I enjoyed the concept, and I had fun with the atmosphere, but the overall implementation was… questionable.

(I’ll see myself out.)

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2 of 2 people found the following review helpful:
What could possibly go wrong?, November 14, 2022

In a nutshell: Slasher horror + Reality TV + Dating sim = Blood Island

This is the only ChoiceScript game in the 2022 IFComp. Blood Island begins with a great start. You are watching a video of a contestant from the previous season of a reality TV show being stabbed by someone wearing a Barbie mask. The video ends and Chloe, a manager, enters the room. That’s because you are a contestant for the upcoming season of Passion in Paradise!

Blood Island cleverly replicates the qualities we recognize in romance-oriented reality TV shows but adds a unique and gruesome twist while maintaining an underlying light-heartedness. Even if you do not typically like horror or romance, Blood Island may surprise you.

Scenes usually focus on character interaction. A chunk of gameplay choices is reserved for discussing the nature of horror and reality TV with the other characters. While I would have liked to have a few more action-oriented choices about doing instead of talking (both are valuable), I like how the gameplay introduces the player to key ideas about popular culture and then pitches the concept of a Final Girl as part of the discussion.

We learn that a Final Girl (or Final Guy/equivalent) is more than just someone who is the sole person standing when the smoke clears. It is also a series of designated characteristics packaged by social expectations, often with gender norms. The traditional idea of a Final Girl has qualities ranging from drinking habits (or lack of), expectations about purity, graciousness, beauty, all the way to having the right name. Interestingly enough, the player can pursue an inverted version of a Final Girl to challenge the tried-and-true mold.

There are stats although they are only shown at the end of the game which I usually do not see in ChoiceScript games. I guess the point to use it in a more reflective manner since (Spoiler - click to show) the game wraps up with the player being interviewed about their whole experience.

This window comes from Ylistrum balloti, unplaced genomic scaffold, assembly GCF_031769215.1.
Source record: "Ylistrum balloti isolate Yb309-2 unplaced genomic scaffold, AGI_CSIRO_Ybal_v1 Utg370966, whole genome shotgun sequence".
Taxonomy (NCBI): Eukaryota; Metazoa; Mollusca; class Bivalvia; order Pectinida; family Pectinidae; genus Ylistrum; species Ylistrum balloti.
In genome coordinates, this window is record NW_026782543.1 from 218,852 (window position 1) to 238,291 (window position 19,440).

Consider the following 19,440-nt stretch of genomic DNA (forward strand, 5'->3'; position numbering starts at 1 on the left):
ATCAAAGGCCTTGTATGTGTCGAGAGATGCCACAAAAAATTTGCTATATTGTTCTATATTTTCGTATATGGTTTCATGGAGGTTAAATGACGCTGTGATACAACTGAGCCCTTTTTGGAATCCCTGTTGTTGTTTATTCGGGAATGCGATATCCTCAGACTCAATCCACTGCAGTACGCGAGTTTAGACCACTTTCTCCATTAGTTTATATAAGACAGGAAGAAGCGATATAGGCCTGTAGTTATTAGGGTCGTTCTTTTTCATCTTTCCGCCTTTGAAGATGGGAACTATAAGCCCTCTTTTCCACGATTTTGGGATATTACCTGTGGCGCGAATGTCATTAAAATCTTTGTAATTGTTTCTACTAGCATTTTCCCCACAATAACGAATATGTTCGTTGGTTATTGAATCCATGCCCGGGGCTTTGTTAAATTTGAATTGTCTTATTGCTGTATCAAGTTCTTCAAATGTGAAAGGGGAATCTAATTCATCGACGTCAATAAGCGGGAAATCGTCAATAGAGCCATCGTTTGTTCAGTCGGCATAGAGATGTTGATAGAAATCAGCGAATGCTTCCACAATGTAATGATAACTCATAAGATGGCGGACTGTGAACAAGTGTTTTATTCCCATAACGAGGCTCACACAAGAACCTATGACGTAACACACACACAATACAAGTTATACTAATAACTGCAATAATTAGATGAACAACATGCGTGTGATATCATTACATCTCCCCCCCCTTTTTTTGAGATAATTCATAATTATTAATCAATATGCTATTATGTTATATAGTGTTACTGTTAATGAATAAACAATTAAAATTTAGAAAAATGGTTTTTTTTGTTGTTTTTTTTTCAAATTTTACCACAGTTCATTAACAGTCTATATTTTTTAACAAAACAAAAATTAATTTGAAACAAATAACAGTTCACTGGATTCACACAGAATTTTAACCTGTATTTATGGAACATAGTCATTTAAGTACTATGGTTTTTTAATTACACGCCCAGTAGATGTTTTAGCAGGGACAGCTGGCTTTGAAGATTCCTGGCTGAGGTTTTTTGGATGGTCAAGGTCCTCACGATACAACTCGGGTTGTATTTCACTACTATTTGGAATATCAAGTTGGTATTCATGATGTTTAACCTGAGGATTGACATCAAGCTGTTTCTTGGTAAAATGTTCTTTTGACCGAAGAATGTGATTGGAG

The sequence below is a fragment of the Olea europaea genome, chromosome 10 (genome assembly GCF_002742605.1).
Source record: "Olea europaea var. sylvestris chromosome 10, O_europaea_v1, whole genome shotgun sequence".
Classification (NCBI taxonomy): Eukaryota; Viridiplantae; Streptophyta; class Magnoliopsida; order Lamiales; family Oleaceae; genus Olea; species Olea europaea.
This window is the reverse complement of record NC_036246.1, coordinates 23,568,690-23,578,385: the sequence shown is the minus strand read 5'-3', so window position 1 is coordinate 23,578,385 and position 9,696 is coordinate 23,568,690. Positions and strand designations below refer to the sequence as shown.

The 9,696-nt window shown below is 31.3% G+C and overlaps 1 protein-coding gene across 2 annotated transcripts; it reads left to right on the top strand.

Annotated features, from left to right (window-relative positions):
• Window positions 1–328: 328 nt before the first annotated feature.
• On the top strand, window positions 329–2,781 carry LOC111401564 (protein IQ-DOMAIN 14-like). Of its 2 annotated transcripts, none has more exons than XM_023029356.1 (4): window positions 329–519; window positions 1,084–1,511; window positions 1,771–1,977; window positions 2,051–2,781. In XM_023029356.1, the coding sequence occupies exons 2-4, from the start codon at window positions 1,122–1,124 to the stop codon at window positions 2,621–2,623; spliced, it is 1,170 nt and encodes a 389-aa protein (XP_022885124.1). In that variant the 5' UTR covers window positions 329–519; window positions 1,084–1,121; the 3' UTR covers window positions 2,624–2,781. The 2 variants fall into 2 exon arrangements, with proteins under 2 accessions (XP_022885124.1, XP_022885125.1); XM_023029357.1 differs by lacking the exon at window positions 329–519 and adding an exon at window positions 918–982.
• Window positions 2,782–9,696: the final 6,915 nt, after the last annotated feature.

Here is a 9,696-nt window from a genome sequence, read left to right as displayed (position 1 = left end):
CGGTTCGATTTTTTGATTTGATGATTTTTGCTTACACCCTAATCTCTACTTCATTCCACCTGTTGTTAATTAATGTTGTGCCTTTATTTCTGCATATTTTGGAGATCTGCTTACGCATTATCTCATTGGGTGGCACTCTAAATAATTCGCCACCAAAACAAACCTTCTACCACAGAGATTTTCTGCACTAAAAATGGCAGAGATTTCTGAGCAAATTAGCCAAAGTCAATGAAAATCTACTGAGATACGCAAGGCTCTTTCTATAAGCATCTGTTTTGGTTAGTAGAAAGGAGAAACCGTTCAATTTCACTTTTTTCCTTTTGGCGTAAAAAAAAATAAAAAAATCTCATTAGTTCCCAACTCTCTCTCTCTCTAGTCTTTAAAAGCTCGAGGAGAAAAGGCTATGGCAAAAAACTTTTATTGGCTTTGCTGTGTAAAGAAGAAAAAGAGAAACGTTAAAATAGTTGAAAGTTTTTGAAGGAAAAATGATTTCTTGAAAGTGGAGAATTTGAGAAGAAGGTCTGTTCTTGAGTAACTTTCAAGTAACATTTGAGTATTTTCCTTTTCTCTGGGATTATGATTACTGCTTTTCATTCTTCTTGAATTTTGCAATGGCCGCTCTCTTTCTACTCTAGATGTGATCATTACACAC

Some encounters have a measure for endurance. If a player has a high enough stat more choices are available. If it is lower, some of the choices will be greyed out and unavailable. For example, (Spoiler - click to show) when the player is swimming from the shark as fast as they can, their choices are about having enough endurance to out swim the shark. These choices look like:

Keep swimming.

Keep swimming!

Swim harder!

Swim like hell!

Swim, damn it!

Don't. Stop. Swimming!!!

If you are in good shape, most of these options will be available. Otherwise, the faster options are greyed out. The game seemed to take your previous gameplay choices into consideration. If you partake in less healthy habits the game will say, “You're not exactly out of shape, but you also haven't been making the healthiest choices since you joined the show,” whereas healthy choices result in, “You take care of yourself, and it's paying off.” I thought that if I played my cards right and increased my performance, I could out swim the shark. But no matter what I did the last choice of, “Don’t. Stop. Swimming!!!” would always be greyed out.
The outcome of the scene remained the same.

If there is any underlying content, I am more than ready to go digging for it, but so far, the game sticks to the same course no matter what I do.

I was hoping that the game would indulge the reality TV show premise for a little longer because it is not often that I see this envisioned in interactive fiction. Passion in Paradise tasks contestants to entering a relationship by the end of each week to avoid from being disqualified. Now that I think of it, if this were a real TV show it would probably have more than eight contestants total, but this size works perfectly for this game. Contestants also receive date cards that details a fun excursion they can go on with another contestant. The gameplay never goes past round 1, nor does it reach the point where a contestant is eliminated- (Spoiler - click to show) that is, eliminated according to the show’s rules. By other means? Watch out. The stranger with the Barbie mask makes several appearances in this game.